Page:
Summer Savory is used as a traditional herb in Canada, often as mixed with ground pork and other ingredients to create colonnade, which is a meat dressing usually eaten alongside the local poultry.
The herb is also used as a form of anti septic, capable of curing diarrhea and can be found in soaps or toothpastes.
Medicinal uses aside, Summer Savory does its best as a Rosemary substitute when cooking poultry dishes. Savory and Rosemary can also be combined for some spectacular spice.
Of many plants with the same name, the Sage mentioned in this article is going to be Salvia officinalis, a perennial herb and member of the mint family Lamiaceae.
Like Rosemary, Sage can be found mostly in the Mediterranean region, often for both medicinal and culinary uses.
Sage extract has many health benefits, including but not limited to: improving memory, attention/ executive function, alertness and enhancing cognitive performance.
Studies have proven the herb’s effectiveness in fighting Alzheimer’s disease.
Cooking-wise, Sage is similar to Rosemary in creating a strong and distinctive aroma, and is mostly used in a similar way to Summer Savory: for cooking poultry.
Furthermore, the herb can be used in some seafood or meat dish. The herb can be mixed with butter or cheese to further spice up the flavor.
While Sage is a relatively rare herb outside Mediterranean regions, it is definitely worth checking out, especially if you are not fond of other alternatives.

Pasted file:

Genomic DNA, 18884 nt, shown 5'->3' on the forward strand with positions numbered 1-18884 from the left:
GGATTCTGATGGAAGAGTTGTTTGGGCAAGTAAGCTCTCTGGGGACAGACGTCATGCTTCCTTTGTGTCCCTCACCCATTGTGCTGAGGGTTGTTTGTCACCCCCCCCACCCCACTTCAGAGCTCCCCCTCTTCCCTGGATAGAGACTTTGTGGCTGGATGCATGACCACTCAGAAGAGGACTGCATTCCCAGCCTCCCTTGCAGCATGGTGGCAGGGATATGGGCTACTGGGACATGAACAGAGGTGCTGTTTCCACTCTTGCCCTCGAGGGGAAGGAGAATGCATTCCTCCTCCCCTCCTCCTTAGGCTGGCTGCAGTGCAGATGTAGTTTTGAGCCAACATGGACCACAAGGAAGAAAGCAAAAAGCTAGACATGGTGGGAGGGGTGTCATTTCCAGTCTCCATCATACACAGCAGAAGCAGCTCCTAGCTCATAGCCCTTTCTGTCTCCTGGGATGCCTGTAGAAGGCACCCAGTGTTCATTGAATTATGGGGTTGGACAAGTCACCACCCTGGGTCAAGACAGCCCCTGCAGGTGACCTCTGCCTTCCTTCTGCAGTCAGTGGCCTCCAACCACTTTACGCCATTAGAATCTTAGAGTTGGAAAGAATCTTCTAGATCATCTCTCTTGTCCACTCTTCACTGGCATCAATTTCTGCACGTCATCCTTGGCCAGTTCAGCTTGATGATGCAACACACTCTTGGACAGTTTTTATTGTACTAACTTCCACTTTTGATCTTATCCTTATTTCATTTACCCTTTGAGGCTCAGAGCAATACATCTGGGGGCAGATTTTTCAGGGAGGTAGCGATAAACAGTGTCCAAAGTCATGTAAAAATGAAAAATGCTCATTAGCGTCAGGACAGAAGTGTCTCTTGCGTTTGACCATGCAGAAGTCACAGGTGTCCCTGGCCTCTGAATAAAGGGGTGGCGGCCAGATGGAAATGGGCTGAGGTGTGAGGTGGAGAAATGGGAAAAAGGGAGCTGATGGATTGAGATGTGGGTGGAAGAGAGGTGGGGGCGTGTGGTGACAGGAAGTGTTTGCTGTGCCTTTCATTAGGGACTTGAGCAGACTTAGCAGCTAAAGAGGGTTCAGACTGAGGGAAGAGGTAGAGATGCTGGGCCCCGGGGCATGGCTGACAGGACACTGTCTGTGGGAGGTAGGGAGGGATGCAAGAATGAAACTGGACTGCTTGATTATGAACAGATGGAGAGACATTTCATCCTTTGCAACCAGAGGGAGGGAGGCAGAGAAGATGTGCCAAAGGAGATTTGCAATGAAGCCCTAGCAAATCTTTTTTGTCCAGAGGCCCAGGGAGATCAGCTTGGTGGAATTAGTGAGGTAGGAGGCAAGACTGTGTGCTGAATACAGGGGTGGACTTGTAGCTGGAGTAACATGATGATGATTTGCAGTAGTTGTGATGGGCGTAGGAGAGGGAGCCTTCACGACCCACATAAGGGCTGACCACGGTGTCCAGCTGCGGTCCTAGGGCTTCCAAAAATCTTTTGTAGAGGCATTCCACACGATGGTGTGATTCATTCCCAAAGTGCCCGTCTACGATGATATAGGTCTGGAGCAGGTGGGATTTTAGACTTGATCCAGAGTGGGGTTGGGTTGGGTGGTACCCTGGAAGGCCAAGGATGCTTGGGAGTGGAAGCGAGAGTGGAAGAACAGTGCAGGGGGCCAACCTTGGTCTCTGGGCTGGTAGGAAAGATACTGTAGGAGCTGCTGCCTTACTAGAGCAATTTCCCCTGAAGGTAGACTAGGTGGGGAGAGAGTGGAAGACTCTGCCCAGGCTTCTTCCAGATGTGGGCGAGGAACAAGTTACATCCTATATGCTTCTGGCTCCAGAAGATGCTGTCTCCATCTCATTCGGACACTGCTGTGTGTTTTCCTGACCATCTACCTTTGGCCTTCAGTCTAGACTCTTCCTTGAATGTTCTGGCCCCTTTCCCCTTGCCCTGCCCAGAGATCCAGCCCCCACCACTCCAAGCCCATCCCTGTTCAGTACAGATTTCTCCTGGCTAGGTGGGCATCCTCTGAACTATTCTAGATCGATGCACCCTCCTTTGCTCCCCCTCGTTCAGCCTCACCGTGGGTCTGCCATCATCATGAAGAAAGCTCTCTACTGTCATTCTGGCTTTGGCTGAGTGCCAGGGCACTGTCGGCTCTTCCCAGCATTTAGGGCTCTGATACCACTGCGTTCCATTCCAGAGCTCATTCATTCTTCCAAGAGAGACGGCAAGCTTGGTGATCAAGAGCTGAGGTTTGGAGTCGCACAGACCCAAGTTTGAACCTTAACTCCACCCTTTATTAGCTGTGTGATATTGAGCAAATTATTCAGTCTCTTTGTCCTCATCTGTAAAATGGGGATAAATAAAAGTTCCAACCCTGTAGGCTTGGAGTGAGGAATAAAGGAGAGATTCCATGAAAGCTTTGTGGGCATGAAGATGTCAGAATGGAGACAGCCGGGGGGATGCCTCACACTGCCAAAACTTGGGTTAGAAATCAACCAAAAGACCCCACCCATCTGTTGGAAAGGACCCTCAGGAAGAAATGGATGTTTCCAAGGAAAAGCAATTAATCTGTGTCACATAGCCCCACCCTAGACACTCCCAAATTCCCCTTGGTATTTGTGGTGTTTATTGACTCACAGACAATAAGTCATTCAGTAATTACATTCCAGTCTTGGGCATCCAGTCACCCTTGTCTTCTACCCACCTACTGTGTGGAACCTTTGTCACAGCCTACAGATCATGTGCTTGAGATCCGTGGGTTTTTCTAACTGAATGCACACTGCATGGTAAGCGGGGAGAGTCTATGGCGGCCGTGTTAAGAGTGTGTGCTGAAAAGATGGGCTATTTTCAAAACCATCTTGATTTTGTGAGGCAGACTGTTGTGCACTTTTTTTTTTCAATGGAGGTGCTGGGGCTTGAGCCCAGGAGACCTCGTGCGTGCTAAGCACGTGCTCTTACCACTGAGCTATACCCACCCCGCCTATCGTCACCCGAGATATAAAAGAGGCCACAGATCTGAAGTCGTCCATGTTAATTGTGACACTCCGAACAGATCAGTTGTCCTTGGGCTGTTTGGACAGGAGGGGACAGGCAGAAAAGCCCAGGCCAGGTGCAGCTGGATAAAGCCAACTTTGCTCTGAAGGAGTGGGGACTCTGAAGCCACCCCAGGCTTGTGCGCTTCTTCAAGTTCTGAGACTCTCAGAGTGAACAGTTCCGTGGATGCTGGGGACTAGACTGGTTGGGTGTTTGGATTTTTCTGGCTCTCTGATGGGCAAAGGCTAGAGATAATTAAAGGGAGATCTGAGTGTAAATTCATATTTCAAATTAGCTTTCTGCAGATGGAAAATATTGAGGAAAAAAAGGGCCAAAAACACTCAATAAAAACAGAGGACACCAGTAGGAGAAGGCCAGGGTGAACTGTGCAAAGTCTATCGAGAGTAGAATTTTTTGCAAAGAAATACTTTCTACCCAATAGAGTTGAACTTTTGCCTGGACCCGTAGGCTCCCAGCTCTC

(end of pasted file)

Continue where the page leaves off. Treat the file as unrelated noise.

5. Caraway Seed
The Caraway plant, also known as meridian fennel or Persian cumin, is a biennial plant of the family Apiceae, found in Istern Asia, Europe, and North Africa.
While the plant itself has little to no use, the Caraway seed is used for many purposes, one of them being a cooking spice.
While their flavor is not as strong as Rosemary, their aroma is undeniable and very long-lasting.
Caraway seed is different from other Rosemary substitutes in that because of their nature being seeds, you usually need no more than a teaspoon to completely spice up a meal.
Caraway seeds have great nutritional value and is best used as a substitute when cooking salads, fish, or stuffing.
Majoram (or Origanun majorana) is, once again, a perennial herb found mostly in cold regions. It is often called SIet Majoram or Knotted Majoram for further distinction from other plants of the Origanum family.
The Majoram herb can be comparable to Thyme in that it has a very gentle and delightful flavor, a suitable substitute for cooking soups, sauces or stews. Majoram can also be added to salads for some excellent dressings.
Majoram is generally considered a healthy herb, containing little sodium or cholesterol, while also boasting great nutritional value. Many people also use it for skincare, as the herb is capable of fighting skin wrinkles or acne.
7. Bay Leaf
The Laurel Tree, a.k.a. Laurus nobilis is an aromatic evergreen tree native to the Mediterranean region. The Laurel Tree’s leaves, or in this case, Bay leaves, are popular as spice or herbs for a wide variety of Mediterranean recipes.
Bay leaves are often exposed to the sun before cooking to remove the bitterness and strengthen the already strong aroma.
Bay leaves’ taste is quite similar to that of Rosemary but much lighter, so they can be used for a wide variety of dishes, ranging from soups and stews to poultry and meats.
The chemical compound found in Bay leaves are used for many medicinal purposes, but most notably in fighting skin cancer.